The city of Missoula is pursuing a "bad faith" claim against global equity firm The Carlyle Group and a couple of its top officers – along with Mountain Water Co. president John Kappes – alleging fraud and deceit that caused financial harm to the city.
"Defendants secretly took affirmative steps to prevent the city from acquiring Missoula's water system, thereby forcing the city to resort to a costly and time-consuming process of acquiring the property at issue by means of condemnation pursuant to the city's power of eminent domain," reads the complaint.
The city has spent more than $6 million to date on the eminent domain case it won last year in Missoula County District Court, as well as a couple of other proceedings related to the water company.
Last fall, the Missoula City Council approved a financial agreement for Mayor John Engen to work with law firms Boone Karlberg of Missoula and Perkins Coie of Seattle in pursuing the bad faith case. Shortly after in October, the city quietly filed the complaint but never served it. The matter arose in Missoula County District Court earlier this week.
The topic in court was attorneys' fees from the condemnation case.
Earlier, the city of Missoula won the right to use its power of eminent domain to buy the local water system from Carlyle, and an appeal is pending at the Montana Supreme Court.
In the meantime, Judge Karen Townsend heard arguments this week and last week on how much of Carlyle's and Mountain's legal fees – of more than $7 million – the city should pay.
In the bad faith complaint, which discusses a future amended filing, the city argues that Carlyle's and Mountain Water's officers misled city officials to believe the global equity firm planned to sell the water utility to the city. Behind the scenes, though, defendants simultaneously made different plans, the complaint alleges.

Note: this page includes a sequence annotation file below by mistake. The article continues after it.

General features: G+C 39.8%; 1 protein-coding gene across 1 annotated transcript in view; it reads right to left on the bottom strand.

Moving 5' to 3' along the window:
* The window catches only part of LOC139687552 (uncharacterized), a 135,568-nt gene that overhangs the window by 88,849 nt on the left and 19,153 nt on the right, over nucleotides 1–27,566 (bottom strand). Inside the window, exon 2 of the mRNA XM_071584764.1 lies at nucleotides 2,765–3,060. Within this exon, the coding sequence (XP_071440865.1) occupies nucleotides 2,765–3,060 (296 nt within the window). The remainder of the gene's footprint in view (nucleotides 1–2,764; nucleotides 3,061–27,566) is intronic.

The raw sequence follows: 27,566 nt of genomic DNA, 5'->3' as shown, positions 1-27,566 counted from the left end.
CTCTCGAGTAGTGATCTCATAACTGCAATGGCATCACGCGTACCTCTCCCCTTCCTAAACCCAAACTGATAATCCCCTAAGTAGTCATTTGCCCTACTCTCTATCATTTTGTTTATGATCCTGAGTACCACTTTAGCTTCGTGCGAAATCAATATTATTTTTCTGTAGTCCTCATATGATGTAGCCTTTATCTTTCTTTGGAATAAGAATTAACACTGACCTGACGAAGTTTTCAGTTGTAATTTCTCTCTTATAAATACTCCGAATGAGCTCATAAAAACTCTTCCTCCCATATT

"As a result ... the city was damaged," the complaint said. "It was forced to pursue acquisition by condemnation, with the attendant expense and difficulty that defendants threatened to exact, all of which have further damaged the city and its citizens and residents."
Through a spokesman, The Carlyle Group declined comment on the case or whether it will file a counter claim; Mountain Water president Kappes did not respond to a voicemail on Friday.
The bad faith complaint names as defendants Robert Dove, managing director of Carlyle Infrastructure Partners; Bryan Lin, a Carlyle officer; Kappes, Leigh Jordan, Christopher Schilling, and Douglas Martinet, of Mountain Water, and yet-to-be-named "John Does 1-10 and XZY Corporations 1-10."
In the complaint, the city alleges fraud, negligent misrepresentation, deceit, breach of fiduciary duty, deceptive and unfair acts and practices, civil conspiracy, bad faith, breach of contract, actual fraud and malice, among other charges.
When Carlyle first announced plans to buy the Missoula utility, along with two water companies in California, Mayor Engen pledged his political support to help the controversial deal get approved by the Montana Public Service Commission. In exchange, he secured the chance to buy the water utility from Carlyle later on, an opportunity memorialized in a letter of agreement signed by the mayor, Dove, and water watchdog The Clark Fork Coalition.
The complaint offers examples of how executives from Carlyle and Mountain Water led the city to pursue a negotiated purchase of the water company – but privately, made statements about not dealing with the city.